I know what it’s like to be fairly short. You are always asked to be in the front row of pictures. You are constantly shifting this way and that to see around people’s heads in the theater. And don’t even talk about being in a crowd! You can say you were there. You can hear just fine. But seeing isn’t happening.
So I understand Zacchaeus’ predicament. He was “short of stature,” he was small. And like many “small” people (regardless of their height), he had compensated for his feeling of smallness by lording over other people. He had gotten into the perfect profession—tax collection. As we talked about last week, tax collectors were generally despised. And for good reason. They worked for the enemy of the Jewish state—the Roman Empire. They collected taxes, and then some. It seemed like they were only out for themselves.
Zacchaeus lived in Jericho, and Jesus was passing through. So, like most of us in the presence of a celebrity, he wanted to get a look at this man. The healer who had just given sight to a blind man outside the city gates. The storyteller who seemed to turn the whole world upside-down. The prophet who talked about faith the size of a mustard seed (a very small seed) being able to do amazing things. The One who some said might be the (sssshhhh) Messiah to lead them out of their terrible plight. This was someone Zacchaeus just HAD to see.
But he couldn’t. He tried to worm his way through the throng, but somehow elbows and hips and even feet blocked his way. He could feel the excitement. He could hear the swell of voices and the cheer of crowds. He could make out movement—but he couldn’t see Jesus.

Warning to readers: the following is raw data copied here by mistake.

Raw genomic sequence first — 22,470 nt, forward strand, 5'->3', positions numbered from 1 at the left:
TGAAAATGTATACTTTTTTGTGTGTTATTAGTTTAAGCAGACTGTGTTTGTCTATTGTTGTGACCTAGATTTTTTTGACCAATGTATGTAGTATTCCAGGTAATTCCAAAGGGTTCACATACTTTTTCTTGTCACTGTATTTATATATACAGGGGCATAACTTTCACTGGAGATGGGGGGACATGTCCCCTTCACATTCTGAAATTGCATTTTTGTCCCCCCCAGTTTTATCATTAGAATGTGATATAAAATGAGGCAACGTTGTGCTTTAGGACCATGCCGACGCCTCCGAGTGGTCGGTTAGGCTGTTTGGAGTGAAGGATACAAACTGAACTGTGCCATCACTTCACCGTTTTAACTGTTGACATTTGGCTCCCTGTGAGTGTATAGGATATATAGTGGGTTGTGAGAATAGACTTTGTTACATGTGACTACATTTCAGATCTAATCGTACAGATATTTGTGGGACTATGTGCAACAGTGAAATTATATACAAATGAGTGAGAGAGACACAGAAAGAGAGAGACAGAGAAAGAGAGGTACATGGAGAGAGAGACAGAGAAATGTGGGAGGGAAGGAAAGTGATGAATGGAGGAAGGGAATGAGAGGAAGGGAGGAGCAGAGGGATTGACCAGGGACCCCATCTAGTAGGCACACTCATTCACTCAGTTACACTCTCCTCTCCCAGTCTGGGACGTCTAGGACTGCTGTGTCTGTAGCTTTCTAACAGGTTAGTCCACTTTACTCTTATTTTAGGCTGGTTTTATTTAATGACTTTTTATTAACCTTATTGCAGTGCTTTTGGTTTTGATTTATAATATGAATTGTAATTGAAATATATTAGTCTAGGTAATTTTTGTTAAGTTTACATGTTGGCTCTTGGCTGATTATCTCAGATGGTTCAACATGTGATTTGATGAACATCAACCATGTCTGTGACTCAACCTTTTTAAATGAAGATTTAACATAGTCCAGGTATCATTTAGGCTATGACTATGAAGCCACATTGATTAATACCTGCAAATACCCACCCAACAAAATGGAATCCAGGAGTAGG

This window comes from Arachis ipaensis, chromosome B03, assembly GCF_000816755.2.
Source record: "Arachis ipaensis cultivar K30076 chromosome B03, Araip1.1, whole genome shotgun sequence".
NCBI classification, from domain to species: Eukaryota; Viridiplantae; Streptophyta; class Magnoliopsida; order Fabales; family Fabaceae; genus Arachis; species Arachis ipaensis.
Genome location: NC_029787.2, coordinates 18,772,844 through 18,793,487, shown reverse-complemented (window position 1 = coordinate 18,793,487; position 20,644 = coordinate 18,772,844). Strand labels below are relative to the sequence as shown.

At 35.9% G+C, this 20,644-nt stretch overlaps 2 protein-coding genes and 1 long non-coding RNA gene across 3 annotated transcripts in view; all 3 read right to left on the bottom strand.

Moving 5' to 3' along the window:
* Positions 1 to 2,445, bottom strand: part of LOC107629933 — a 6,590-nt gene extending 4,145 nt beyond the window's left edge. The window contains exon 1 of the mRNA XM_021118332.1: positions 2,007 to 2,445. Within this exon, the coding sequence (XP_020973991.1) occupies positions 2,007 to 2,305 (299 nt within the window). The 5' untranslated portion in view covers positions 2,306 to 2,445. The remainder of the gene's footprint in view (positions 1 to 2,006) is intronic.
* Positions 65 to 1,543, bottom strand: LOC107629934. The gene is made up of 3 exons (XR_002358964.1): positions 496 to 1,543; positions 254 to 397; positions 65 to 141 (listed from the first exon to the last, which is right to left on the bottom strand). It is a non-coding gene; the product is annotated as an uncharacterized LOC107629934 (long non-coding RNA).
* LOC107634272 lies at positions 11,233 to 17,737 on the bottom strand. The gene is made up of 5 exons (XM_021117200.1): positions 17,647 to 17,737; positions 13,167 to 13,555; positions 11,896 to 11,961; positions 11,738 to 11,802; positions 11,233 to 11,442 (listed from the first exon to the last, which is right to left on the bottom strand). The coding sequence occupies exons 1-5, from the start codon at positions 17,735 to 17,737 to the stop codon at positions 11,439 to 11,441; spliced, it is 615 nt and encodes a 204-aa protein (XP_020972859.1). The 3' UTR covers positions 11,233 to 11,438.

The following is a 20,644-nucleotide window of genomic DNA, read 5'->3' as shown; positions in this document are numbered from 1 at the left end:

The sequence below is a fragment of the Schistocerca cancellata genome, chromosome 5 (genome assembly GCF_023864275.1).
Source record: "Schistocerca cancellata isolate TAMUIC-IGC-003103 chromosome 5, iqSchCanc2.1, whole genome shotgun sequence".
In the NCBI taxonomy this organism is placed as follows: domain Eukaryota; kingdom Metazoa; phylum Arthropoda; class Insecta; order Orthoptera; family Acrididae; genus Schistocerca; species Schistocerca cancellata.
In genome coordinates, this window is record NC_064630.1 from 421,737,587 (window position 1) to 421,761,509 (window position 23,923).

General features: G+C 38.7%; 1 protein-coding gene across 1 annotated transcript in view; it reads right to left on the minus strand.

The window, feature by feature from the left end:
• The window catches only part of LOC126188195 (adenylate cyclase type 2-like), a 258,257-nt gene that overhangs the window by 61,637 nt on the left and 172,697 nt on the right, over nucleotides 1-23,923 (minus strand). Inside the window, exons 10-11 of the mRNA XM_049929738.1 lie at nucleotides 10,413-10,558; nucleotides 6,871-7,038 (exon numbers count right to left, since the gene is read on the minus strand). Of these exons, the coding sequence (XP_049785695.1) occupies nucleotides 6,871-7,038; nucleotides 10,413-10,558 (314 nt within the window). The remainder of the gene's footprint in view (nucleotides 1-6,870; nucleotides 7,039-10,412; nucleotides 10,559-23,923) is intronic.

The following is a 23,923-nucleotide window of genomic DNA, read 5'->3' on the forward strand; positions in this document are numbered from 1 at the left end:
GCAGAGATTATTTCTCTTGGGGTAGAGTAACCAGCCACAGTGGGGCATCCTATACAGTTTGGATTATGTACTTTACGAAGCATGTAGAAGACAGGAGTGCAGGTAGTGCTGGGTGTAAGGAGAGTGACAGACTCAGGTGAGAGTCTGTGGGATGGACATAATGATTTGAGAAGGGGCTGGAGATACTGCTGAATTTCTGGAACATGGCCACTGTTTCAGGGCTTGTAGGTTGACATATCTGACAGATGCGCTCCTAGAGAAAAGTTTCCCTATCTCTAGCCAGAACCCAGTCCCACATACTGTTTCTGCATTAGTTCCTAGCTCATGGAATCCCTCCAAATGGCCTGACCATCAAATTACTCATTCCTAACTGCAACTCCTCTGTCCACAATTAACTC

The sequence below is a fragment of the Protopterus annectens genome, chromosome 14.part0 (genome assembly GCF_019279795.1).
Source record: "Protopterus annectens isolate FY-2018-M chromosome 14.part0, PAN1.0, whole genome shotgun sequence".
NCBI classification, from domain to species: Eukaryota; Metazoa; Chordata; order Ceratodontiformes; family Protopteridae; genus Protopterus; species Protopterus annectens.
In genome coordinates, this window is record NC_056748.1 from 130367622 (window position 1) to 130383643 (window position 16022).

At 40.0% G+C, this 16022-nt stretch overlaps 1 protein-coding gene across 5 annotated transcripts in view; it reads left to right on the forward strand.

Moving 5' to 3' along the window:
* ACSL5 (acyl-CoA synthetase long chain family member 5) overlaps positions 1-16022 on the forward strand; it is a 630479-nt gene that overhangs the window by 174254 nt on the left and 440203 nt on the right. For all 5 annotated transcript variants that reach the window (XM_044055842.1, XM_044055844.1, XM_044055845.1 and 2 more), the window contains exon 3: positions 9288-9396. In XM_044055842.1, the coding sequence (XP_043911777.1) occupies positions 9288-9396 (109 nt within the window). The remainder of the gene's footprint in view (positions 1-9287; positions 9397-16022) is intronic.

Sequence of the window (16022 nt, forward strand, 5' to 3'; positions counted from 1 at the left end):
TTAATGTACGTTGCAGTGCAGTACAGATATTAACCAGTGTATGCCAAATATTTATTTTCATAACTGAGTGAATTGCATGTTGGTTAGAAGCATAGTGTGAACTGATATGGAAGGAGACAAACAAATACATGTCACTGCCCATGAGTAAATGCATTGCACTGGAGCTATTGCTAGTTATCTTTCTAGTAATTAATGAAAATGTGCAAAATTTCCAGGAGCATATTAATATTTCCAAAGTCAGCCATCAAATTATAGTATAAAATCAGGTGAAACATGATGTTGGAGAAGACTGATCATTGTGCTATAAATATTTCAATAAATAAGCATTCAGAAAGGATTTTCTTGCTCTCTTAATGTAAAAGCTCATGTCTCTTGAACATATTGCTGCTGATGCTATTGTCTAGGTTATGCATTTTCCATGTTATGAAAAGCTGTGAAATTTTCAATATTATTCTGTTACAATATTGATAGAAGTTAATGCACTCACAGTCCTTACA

Now Zacchaeus could have given up. He could have gone home. He could have stayed put and been able to say “I was there.” But something in his smallness wanted to see. Something tugged at his soul, maybe not even a conscious thought, that maybe this healer, this storyteller, this prophet, this One of God, might “see” Zacchaeus, the real Zacchaeus—The little boy who had been so hurt by his peers, teased and pushed around because of his size; The teen-age Zacchaeus who had had to endure the ridicule of the marriable young ladies; The adult Zacchaeus who had chosen to be a tax collector (to get back at them all!); The Zacchaeus, like all of us, who wanted to be accepted for who he was, loved even though he was who he was, forgiven and freed from the hurt and the rejection and the anger and the hostility and the loneliness of who he had become.
And then it happened. Zacchaeus knew how he could see Jesus. He would climb up into a tree, regardless of the fact that it was young boys who did such things, not a grown man!; regardless of the fact that he would have to hike up his robes and expose all sorts of things in the process; regardless of the fact that he would give fodder to the townspeople to laugh at him once more. So he ran ahead, giving himself enough time to get up in the tree.
And in the tree, Zacchaeus could see everything! He looked down on the road. He could peer into the walled courtyards of his neighbors. He was above everyone else here! What a glorious experience. And he would get a really good look at the man, Jesus. He sat there chuckling to himself, ignoring the snide remarks of the crowd as it surged near to him.